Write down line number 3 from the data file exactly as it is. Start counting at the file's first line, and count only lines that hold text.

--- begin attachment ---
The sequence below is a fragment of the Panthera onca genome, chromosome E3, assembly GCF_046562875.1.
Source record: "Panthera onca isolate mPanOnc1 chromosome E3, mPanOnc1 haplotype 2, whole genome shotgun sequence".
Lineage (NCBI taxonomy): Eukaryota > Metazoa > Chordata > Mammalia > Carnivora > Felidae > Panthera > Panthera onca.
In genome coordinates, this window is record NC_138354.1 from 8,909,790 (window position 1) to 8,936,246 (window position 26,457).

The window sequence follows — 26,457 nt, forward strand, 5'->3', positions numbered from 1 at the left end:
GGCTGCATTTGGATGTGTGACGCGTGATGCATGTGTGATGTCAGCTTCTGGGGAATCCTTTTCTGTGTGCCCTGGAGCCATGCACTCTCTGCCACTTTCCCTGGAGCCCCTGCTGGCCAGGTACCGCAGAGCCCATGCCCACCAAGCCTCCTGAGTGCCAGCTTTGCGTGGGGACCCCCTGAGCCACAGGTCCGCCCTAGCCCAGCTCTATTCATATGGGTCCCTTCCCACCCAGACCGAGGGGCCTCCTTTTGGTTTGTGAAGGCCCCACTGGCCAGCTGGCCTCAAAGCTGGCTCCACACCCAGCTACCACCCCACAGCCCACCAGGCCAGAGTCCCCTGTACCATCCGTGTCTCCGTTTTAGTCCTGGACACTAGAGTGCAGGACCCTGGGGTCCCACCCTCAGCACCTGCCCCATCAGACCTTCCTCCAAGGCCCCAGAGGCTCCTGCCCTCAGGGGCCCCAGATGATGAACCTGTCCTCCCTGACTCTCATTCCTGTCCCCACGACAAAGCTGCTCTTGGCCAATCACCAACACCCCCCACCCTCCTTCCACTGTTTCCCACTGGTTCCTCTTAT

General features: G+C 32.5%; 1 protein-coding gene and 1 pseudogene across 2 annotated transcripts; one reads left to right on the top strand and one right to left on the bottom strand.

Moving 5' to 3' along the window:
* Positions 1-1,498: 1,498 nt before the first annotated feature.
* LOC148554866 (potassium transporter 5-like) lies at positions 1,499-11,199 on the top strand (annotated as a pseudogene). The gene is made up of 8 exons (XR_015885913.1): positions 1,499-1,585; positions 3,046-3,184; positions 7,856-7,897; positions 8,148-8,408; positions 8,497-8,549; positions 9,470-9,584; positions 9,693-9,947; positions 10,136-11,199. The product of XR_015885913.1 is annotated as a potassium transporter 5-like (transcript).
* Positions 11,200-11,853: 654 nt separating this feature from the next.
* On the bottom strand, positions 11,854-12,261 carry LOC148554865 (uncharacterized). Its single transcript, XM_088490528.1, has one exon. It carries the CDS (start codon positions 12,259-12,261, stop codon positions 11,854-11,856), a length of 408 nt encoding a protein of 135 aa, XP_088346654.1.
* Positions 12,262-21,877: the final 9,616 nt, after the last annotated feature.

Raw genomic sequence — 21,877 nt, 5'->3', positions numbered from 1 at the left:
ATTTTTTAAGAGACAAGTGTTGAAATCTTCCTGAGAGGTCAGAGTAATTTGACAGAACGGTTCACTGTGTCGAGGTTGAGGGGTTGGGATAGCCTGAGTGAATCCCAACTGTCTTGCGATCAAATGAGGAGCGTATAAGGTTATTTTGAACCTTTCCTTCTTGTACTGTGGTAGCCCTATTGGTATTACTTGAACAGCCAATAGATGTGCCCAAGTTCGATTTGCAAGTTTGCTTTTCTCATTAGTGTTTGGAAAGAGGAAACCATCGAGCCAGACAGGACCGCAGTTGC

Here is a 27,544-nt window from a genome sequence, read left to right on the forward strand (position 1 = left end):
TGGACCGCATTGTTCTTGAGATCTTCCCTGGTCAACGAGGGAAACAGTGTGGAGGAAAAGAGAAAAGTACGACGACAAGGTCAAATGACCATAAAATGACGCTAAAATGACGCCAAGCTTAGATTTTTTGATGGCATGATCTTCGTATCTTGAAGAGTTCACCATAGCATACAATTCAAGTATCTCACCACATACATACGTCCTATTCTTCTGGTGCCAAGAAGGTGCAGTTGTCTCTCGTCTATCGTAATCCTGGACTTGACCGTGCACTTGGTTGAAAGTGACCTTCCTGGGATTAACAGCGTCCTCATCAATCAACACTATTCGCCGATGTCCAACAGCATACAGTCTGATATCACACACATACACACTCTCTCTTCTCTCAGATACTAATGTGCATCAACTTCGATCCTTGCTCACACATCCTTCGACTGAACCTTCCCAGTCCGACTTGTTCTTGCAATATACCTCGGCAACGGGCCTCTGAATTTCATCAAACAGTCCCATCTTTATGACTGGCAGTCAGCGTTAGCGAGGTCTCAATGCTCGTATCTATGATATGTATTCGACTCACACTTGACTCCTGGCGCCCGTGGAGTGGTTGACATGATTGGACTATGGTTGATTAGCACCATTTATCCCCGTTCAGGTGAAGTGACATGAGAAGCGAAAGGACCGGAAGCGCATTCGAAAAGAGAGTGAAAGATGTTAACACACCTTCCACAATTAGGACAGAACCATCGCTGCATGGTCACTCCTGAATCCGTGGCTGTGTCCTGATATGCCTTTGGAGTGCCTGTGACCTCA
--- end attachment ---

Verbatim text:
Lineage (NCBI taxonomy): Eukaryota > Metazoa > Chordata > Mammalia > Carnivora > Felidae > Panthera > Panthera onca.